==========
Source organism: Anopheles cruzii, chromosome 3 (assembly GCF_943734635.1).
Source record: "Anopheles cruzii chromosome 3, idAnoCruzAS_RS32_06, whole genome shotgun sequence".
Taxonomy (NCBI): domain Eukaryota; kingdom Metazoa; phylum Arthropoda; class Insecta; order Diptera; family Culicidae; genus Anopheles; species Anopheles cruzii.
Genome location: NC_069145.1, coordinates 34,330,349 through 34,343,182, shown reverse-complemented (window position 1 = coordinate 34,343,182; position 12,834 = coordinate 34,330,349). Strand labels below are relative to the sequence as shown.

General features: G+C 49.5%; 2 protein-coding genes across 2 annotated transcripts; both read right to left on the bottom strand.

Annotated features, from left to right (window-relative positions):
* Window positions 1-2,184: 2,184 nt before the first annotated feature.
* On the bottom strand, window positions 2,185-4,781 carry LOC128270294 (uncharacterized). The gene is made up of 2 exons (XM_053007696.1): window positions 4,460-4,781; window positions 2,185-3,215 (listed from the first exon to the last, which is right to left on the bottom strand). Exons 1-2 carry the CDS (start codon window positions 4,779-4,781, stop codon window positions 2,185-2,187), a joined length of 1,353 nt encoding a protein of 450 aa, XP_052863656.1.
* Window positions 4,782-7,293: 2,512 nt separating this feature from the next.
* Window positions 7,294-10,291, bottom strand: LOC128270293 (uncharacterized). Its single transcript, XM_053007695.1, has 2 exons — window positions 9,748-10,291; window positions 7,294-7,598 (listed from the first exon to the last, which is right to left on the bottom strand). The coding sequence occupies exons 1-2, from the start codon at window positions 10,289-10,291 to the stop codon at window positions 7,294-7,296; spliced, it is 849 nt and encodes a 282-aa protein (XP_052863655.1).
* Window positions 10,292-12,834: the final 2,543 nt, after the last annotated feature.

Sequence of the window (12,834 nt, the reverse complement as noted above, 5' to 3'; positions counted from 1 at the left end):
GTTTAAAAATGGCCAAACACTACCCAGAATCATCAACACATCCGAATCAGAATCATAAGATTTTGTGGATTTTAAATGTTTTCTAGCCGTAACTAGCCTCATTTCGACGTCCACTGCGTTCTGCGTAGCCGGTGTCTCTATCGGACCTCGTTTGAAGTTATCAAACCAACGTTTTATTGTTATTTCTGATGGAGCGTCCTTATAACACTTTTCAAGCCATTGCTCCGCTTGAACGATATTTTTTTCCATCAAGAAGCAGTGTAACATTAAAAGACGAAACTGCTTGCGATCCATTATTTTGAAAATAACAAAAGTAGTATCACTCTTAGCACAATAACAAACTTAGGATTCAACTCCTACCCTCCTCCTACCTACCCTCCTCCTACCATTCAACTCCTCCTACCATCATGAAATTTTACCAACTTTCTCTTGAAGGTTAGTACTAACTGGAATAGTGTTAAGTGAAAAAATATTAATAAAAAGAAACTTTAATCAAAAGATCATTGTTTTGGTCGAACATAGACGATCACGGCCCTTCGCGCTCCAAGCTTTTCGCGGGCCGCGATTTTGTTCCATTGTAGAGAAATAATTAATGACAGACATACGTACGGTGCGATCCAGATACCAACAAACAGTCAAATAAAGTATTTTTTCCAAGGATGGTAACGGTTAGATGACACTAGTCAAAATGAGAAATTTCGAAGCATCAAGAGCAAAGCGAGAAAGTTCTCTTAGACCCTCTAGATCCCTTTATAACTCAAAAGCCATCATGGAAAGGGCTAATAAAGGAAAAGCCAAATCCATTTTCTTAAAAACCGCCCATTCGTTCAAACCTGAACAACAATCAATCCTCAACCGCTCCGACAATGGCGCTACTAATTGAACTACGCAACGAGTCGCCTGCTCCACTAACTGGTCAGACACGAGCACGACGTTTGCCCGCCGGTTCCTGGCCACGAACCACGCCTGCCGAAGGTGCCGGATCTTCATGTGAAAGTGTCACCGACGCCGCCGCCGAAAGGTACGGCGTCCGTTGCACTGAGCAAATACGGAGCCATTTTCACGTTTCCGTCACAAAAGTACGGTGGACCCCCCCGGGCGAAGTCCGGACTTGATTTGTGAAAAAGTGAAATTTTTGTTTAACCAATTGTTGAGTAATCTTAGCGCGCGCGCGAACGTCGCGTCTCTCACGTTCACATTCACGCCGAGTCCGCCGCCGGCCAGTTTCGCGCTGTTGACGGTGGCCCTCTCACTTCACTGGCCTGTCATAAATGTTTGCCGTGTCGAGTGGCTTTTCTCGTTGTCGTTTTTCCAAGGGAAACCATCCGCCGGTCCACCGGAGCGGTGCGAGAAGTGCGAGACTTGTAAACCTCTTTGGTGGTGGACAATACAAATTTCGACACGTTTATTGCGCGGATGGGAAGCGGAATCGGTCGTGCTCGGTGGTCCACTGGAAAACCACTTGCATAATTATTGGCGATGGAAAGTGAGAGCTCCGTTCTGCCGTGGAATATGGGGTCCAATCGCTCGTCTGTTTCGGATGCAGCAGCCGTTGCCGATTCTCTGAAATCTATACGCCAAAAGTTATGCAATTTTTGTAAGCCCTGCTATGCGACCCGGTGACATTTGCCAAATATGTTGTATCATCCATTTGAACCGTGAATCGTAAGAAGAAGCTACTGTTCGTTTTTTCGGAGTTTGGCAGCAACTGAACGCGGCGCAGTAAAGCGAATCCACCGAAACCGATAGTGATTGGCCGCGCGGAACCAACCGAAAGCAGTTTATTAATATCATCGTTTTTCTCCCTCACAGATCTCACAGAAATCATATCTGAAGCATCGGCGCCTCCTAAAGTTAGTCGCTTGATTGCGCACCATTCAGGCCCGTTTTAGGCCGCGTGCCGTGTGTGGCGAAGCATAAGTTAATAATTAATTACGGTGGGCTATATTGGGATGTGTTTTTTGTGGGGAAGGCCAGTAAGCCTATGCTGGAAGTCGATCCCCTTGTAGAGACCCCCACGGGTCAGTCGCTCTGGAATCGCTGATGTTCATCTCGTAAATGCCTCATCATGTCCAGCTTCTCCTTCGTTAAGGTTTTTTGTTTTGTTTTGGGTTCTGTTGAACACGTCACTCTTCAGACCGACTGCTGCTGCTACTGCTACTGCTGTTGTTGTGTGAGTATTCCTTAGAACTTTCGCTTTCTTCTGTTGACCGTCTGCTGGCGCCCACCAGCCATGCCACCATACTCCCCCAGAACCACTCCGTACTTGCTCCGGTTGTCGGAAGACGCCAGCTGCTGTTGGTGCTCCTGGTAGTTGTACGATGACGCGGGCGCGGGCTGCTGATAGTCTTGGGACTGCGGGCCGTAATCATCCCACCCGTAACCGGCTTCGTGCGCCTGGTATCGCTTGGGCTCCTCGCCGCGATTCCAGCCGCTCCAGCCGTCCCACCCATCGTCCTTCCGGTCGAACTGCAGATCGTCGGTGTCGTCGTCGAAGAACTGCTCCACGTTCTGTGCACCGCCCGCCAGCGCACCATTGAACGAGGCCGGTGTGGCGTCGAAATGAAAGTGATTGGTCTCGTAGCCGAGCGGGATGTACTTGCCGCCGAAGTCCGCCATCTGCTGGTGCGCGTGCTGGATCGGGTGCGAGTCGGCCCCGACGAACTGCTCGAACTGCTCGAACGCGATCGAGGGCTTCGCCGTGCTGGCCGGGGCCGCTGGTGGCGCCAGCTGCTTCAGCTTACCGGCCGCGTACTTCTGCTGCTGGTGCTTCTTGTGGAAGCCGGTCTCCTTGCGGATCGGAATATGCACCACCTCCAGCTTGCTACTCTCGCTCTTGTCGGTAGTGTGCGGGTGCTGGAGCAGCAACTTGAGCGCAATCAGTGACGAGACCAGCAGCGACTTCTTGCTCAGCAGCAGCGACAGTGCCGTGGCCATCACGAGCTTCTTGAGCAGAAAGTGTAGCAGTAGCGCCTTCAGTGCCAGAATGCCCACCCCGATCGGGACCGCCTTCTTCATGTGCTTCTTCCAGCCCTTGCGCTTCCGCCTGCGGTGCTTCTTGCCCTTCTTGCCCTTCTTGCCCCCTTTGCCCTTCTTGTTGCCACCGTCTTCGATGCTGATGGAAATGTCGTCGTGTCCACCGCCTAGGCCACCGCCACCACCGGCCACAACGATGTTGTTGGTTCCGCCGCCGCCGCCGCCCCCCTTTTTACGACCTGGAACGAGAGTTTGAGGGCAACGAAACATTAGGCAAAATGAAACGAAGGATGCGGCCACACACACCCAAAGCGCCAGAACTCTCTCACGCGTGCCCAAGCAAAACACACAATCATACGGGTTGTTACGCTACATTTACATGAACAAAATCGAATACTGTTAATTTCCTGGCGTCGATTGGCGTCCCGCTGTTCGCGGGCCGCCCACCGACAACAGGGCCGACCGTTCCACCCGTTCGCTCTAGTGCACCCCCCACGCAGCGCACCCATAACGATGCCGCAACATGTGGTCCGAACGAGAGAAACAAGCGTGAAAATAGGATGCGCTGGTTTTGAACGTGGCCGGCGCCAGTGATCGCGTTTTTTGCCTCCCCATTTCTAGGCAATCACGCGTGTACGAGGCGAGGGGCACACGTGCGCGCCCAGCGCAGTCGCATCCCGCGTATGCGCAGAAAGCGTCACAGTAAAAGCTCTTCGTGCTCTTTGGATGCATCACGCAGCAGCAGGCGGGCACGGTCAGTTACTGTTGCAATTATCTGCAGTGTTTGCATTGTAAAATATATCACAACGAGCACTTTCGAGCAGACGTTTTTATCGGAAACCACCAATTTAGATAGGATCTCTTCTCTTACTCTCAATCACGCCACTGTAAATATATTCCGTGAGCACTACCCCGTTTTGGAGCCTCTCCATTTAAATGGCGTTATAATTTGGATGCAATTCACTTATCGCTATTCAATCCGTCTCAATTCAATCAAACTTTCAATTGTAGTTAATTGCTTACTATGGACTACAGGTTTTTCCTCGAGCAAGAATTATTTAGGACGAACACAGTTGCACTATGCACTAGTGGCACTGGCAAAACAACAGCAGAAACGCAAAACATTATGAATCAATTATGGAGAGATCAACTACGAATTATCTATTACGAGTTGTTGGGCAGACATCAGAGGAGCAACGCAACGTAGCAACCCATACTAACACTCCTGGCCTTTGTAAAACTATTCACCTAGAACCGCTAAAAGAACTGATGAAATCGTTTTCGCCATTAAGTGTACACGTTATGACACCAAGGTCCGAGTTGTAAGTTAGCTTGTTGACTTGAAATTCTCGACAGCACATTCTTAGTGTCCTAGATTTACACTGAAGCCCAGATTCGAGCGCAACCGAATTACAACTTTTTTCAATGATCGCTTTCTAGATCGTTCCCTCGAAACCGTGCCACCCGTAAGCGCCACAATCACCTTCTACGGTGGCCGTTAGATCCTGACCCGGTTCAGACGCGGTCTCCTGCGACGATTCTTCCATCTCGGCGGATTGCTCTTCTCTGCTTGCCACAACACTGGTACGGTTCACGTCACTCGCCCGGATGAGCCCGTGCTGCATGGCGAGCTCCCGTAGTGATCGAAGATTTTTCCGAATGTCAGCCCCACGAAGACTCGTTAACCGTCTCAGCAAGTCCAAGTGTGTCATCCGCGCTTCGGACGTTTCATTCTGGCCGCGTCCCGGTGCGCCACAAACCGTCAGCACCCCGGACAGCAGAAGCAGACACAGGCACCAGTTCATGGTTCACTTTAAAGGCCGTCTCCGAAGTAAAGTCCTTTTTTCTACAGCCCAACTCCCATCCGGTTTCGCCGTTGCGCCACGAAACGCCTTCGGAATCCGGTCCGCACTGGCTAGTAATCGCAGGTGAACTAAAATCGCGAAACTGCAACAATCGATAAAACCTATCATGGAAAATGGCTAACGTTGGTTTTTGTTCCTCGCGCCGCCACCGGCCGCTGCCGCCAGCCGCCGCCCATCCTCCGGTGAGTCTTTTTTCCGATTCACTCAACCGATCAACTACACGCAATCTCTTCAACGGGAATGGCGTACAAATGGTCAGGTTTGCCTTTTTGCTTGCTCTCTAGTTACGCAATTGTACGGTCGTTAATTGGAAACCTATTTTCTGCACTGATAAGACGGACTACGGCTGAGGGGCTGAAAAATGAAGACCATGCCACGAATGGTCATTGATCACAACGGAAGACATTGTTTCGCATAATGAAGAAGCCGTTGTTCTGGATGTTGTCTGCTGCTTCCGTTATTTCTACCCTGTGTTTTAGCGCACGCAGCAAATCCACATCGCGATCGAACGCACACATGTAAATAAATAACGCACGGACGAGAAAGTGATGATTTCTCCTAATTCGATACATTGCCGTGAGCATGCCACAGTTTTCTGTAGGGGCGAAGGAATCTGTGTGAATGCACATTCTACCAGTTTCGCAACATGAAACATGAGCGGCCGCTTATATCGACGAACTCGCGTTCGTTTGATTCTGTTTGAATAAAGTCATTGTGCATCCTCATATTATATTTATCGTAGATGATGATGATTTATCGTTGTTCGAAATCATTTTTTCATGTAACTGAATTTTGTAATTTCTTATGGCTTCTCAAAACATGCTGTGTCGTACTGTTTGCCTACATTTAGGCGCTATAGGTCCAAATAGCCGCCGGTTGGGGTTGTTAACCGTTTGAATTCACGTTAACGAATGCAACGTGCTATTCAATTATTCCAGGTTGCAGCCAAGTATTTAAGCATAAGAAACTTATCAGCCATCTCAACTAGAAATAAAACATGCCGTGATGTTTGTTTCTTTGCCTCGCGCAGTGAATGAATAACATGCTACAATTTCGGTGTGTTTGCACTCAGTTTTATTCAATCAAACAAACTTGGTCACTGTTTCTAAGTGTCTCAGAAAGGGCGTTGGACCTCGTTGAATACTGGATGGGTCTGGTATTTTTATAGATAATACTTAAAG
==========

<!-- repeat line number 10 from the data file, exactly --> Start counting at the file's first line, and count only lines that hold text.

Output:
* Window positions 7,294-10,291, bottom strand: LOC128270293 (uncharacterized). Its single transcript, XM_053007695.1, has 2 exons — window positions 9,748-10,291; window positions 7,294-7,598 (listed from the first exon to the last, which is right to left on the bottom strand). The coding sequence occupies exons 1-2, from the start codon at window positions 10,289-10,291 to the stop codon at window positions 7,294-7,296; spliced, it is 849 nt and encodes a 282-aa protein (XP_052863655.1).